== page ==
what is phishing?

Phishing attacks aim to steal or damage sensitive data by deceiving people into revealing personal information like passwords and credit card numbers. Provided in this website is an opportunity to walk through a live phishing simulation without any compromise of data.

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Various types of phishing attacks

Phishing attacks come from scammers disguised as trustworthy sources and can facilitate access to all types of sensitive data. As technologies evolve, so do cyberattacks. Learn about the most pervasive types of phishing.

Email Phishing

Uses tactics like false hyperlinks to lure email recipients into sharing personal information.

Malware Phishing

Involves planting malware disguised as a trustworthy attachment in an email.

Spear Phishing

Targets specific individuals by exploiting information gathered through research into their lifes. Often customized.


Hackers target higher ups such as business executives or celebrites to steal login credentials or other information.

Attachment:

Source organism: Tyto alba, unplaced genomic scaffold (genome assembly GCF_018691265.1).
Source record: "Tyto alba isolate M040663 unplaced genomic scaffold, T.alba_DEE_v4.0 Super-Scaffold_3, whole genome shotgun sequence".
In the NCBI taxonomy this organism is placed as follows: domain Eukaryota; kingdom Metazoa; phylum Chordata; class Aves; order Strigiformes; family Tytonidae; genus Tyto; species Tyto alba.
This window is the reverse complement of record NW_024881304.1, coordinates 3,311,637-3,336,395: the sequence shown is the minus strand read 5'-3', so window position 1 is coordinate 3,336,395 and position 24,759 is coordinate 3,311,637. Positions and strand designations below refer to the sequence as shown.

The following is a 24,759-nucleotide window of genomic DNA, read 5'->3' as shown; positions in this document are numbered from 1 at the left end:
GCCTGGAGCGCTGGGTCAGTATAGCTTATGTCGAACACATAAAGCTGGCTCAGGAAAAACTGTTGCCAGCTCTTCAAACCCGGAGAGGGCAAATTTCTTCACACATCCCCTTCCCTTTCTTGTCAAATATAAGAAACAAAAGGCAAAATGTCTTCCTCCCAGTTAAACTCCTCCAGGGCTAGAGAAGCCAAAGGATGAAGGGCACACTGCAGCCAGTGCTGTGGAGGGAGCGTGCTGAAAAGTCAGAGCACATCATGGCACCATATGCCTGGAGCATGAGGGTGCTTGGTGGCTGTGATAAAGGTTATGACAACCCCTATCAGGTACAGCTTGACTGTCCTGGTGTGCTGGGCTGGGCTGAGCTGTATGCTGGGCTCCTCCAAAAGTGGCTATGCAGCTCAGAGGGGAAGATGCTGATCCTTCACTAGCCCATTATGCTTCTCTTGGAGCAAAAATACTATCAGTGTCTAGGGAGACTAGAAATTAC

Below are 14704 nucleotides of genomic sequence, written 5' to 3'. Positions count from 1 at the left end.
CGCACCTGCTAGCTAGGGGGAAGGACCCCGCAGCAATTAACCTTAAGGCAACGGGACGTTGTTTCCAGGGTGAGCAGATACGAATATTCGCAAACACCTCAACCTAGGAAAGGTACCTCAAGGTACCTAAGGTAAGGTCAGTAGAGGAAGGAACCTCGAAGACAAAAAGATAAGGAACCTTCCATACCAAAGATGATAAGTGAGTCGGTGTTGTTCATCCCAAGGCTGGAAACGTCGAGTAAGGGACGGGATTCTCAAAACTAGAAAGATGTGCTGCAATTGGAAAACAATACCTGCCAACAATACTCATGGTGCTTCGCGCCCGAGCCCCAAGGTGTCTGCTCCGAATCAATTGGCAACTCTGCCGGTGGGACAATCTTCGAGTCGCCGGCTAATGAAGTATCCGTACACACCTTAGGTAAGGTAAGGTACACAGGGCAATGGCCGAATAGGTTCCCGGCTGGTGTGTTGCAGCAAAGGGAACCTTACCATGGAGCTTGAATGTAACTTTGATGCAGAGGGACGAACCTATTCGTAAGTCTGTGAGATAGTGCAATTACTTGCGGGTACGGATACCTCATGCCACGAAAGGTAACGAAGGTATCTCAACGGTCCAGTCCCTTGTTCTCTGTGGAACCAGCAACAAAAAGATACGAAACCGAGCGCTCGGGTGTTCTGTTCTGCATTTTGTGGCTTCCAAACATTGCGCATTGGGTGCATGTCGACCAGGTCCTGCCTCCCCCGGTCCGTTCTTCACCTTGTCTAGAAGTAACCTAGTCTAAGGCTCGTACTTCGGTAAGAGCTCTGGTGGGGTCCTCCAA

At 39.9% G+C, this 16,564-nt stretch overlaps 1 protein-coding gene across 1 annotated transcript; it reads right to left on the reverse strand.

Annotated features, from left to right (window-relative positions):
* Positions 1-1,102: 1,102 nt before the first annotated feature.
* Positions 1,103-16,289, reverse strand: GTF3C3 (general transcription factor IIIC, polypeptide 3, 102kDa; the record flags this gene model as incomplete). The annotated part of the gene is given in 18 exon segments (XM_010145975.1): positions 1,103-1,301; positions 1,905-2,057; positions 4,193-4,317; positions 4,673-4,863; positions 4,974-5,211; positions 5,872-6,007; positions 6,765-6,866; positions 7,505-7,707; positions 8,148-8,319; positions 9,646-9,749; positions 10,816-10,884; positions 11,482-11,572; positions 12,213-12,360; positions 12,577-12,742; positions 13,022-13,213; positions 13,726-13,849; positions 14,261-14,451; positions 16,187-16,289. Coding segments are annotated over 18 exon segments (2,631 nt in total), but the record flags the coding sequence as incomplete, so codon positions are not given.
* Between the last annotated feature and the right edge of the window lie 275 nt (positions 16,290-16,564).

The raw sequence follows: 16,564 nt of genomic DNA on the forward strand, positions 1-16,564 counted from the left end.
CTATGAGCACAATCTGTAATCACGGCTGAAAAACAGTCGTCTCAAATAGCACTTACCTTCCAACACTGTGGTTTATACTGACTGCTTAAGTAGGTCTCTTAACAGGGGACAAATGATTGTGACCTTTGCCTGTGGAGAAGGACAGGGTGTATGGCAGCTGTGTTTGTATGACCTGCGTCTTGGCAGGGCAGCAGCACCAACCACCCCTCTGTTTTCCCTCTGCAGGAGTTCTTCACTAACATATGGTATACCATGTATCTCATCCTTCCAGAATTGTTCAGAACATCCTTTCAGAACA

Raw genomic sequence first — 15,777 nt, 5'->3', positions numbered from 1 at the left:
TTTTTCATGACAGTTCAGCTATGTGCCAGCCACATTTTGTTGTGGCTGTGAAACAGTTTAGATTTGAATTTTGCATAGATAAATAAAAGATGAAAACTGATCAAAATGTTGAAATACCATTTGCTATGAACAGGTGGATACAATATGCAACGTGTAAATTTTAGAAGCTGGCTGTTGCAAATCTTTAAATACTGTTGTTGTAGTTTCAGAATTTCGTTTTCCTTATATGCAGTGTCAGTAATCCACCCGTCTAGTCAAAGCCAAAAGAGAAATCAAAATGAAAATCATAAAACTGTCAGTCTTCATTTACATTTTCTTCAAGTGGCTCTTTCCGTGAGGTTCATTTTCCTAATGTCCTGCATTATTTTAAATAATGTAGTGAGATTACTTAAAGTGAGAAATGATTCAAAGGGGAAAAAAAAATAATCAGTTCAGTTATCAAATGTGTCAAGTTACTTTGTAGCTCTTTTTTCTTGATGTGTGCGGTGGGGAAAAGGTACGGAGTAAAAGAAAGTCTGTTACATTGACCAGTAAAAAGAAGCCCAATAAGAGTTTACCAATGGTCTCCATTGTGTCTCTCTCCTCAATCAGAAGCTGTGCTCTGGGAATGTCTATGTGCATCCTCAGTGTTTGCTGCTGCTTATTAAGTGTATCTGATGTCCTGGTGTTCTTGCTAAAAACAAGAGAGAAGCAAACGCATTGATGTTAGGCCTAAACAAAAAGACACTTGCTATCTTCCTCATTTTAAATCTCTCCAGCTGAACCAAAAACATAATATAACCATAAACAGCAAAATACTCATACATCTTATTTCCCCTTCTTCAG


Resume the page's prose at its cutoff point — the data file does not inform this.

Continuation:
Combining "SMS" and "phishing" this involves sending text messages disguised as trustworthy communication from popular companies.


Attacks from false call centers trick users into providing sensitive information over the phone.

Quick tips to avoid being prey to a phishing attack

Don't trust display names

Check the sender's email address before opening a message—the display name might be a fake.

Check for typos

Spelling mistakes and poor grammar are typical in phishing emails. If something looks off, flag it.

Look before clicking

Hover over hyperlinks in genuine-sounding content to inspect the link address.

Read the salutation

If the email is addressed to “Valued Customer” instead of to you, be wary. It’s likely fraudulent.

Review the signature

Check for contact information in the email footer. Legitimate senders always include them.

Beware of threats

Fear-based phrases like “Your account has been suspended” are prevalent in phishing emails.